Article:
2) What motivated you to be involved in this project?

I was motivated by Water Carry Me Go’s potential to push forward our struggle against racism and to act as a vehicle of resistance for Black diasporas who have been subject to European colonialism and neo-colonialism. The theme of the exhibit, water, has been and continues to be a vehicle for our dispersion and a source of our mythologies, and is a salient theme in our identity as Black diasporans. Additionally, by showcasing our cultures and speaking about our contemporary identities in the Black diaspora, we are working against a tradition of colonization that continues—the marginalization and erasure of our cultures. Being invited to participate in Water Carry Me Go is an opportunity for me to take part in this discussion as well as pay homage to my favourite Orisha, Yemanjá. It is my first time exhibiting my clothing designs at a museum and an art gallery. Fashion is usually perceived as functional, never artistic. I get to work with an interesting team an an honourable production staff during an important month of commemoration, where I also get to celebrate my presence as a Black, Brazilian, Feminist Woman.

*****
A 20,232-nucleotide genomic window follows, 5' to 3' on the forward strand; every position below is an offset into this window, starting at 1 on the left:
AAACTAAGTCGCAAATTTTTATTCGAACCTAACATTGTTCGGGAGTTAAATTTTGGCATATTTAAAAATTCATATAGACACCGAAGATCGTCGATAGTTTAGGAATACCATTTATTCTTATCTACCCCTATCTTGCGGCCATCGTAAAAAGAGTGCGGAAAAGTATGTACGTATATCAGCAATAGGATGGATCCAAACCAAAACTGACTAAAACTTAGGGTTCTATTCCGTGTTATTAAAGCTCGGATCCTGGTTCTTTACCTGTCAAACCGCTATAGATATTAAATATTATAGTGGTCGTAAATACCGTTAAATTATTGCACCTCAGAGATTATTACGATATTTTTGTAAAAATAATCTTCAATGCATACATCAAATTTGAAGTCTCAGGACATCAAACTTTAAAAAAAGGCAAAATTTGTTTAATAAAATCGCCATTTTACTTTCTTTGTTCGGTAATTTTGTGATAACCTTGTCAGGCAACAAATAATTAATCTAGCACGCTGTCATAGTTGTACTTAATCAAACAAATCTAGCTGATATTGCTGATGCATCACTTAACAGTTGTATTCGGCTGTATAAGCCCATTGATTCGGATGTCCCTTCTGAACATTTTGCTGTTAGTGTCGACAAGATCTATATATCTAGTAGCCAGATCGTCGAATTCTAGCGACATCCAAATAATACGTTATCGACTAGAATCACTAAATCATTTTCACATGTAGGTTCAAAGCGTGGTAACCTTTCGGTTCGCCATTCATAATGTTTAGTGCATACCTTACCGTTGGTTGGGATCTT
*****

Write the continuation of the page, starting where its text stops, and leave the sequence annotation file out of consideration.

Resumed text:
3) What does your workspace look like right now? Is there anything else you want to add?

My atelier is currently divided in two cities. Maria Viana, my seamstress, is working in Lauro de Freitas (Bahia, Brazil) and Juliana Fonseca, my accessory designer, is working in Cruz das Almas (Bahia, Brazil). Both of them were my students at fashion design university, and we have a lot of experience working together. We have created samples in an attempt to be as close to our conceptual proposal as possible, and we’re working hard to get the dress finished!

Inspiration: Futurustic-Nostalgic Hairstyles in Anticipation of #StylenProfile16

SUPAFRIK’s Creative Director, Chinedu Ukabam, is transforming the bathroom at the Gladstone hotel into anode to Afro-pop art and the distinct aesthetic of barbershops across Africa. He’s one of the featured designers at the hotel’s annual Come Up To My Room design event, where artists are given free reign to transform areas of the hotel into immersive installations. Imagine a (futuristic!) nostalgic alternate dimension dedicated to hair and its capacity to shape, mold, and coiffe identity; his exhibit, “Style and Profile”, is exactly that.